HALTON'S remaining post offices could be on the Government hitlist after it was announced 2,500 branches are to close.
Mounting losses and fewer people using the network of 14,263 offices were blamed for the cutbacks.
The post office network is losing £4m a week, up from £2m last year.
Halton has seen its number of post offices steadily decrease. Widnes residents are already feeling the effects after the Ditton branch and Albert Road post offices were closed last year, which left the town with a dozen branches. There are only eight in Runcorn.
Punters in Widnes are unhappy with the situation, saying the Post Office has closed down 'crucial rural branches'.
Peter Miller, from Widnes, says his elderly mother has had to trek more than a mile to post letters at Widnes's main post office in Albert Square as a result of the office on Peelhouse Lane folding.
He said: 'She used to nip down to her local post office just down the road but now that's not possible and it's the same for a lot of pensioners around here.
'If the Government closes any more down here then it would have serious consequences.'
Other rural post offices such as Hough Green, Birchfield and Cronton could be under threat.
Another shopper said she would miss the 'general chat' and 'warm welcome' of her post office if that was to go under. She added: 'I have been going to Cronton Post Office for years and it is nice to do the jobs you need to do and get a warm welcome from staff.
'The post office is the heart of the community and we do not want any more going around here.'
The Government has unveiled an investment package worth up to £1.7bil-lion for the Post Office.
Despite estimated losses of 2,500 branches, the Post Office will open at least 500 outlets to provide access to services for small remote communities, using mobile post offices and hosting post offices in other businesses such as pubs, community centres and village halls.
The strategy was announced by Trade and Industry Secretary Alistair Darling last week.
He stressed that, with ongoing Government support and some rationalisation, the national network could be maintained for the long term, particularly protecting vulnerable communities.
Mr Darling said: 'Post offices face a long-term challenge: The internet, e-mail and text-messaging have meant that people, young and old alike, increasingly use the phone or internet banking, cash point machines or direct debits to pay their bills.
'Our strategy aims to protect the national network, equipping to meet the challenge of today.'
Government is 'missing the point'
THE Post Office watchdog has reacted angrily to the news and says the closure of any post office is a loss to the customers and community involved.
But it recognises that the current situation cannot continue.
Postwatch says that to let the current 'drip-drip' of unplanned closures continue would be irresponsible and would undoubtedly lead to some areas losing access to post office services.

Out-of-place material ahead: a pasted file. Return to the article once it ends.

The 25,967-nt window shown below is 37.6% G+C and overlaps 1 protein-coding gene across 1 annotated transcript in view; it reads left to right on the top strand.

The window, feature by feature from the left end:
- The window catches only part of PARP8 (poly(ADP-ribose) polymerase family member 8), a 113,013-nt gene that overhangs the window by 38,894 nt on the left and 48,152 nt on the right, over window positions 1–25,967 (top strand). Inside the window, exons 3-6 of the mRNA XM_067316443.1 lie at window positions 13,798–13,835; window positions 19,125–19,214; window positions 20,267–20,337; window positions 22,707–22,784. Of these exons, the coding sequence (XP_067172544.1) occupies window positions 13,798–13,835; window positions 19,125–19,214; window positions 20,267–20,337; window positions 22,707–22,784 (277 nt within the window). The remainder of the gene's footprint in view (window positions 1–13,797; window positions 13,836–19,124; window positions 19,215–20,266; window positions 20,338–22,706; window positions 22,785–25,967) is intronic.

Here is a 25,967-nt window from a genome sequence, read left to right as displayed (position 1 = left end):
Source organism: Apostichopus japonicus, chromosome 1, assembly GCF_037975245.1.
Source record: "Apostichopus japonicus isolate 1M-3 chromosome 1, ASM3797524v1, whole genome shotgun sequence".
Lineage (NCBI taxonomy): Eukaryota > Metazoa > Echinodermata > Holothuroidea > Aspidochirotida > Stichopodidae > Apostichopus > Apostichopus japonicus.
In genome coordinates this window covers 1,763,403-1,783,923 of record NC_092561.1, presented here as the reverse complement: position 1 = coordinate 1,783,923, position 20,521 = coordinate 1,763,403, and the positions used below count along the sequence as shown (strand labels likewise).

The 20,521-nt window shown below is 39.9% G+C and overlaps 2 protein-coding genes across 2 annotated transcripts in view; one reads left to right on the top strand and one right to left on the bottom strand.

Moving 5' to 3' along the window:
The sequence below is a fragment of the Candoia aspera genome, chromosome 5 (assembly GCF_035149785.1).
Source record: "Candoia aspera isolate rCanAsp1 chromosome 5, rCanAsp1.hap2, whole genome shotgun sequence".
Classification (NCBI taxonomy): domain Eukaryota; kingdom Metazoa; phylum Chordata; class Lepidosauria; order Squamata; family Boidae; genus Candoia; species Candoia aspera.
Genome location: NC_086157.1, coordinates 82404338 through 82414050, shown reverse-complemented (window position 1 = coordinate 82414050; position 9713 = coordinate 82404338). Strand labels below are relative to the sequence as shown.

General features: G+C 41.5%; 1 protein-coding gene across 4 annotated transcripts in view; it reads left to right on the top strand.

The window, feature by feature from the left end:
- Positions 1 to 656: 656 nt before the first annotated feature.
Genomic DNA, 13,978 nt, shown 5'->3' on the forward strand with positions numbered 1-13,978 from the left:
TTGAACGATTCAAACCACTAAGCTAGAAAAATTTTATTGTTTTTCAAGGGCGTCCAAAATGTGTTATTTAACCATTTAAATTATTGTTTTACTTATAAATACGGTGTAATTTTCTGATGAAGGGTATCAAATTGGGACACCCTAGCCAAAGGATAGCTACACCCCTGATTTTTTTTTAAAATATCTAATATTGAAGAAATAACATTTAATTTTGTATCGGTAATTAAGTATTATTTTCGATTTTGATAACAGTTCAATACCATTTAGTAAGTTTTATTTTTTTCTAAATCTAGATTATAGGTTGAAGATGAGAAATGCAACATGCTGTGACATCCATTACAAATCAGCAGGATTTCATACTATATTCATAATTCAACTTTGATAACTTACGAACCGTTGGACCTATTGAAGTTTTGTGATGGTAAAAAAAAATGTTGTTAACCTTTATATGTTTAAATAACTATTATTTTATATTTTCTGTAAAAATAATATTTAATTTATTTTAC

For more than a year, Postwatch has been urging the Government to propose a sustainable way of meeting customers' post office needs.
Judith Donovan, chair of Postwatch North, said: 'Today's announcement and consultation are the first steps in providing a clear view on how the Post Office network will look in the future.
'We have consistently urged the Government to provide that clarity and are
pleased we now at least have proposals to work on.
'This is not a simple numbers game of how many post office buildings are to close. The focus should be on ensuring customers have access to post office services.
'For example, if a number of expensive-to-run, seldom-used post offices can be replaced with a cost-effective mobile service that meets the needs of communities, doesn't that make sense?
'We will need time to study the proposals to consider how they will work in practice. We are pleased to see the Government recognises the social and economic role of the post office network but are disappointed that there is no further information on how the social role will be taken into account.'
The Countryside Alliance also hit out at the Government for 'missing the point'.
Simon Hart, Countryside Alliance chief executive, said: 'The Government obviously thinks that there is no such thing as community and has completely missed the point. The social value of the Post Office network cannot be measured in financial terms.
'The rural sub-Post Office network has become uneconomic exactly because of the policies of this Government.
'It should be looking at how to increase viability while maintaining the social lifeline the network provides to thousands of communities.
'These plans give us a glimpse of a chilling future where broadband takes over from human interaction and communities become service-free dormitories with no heart.
'A mobile Post Office can never be the centre of village life. '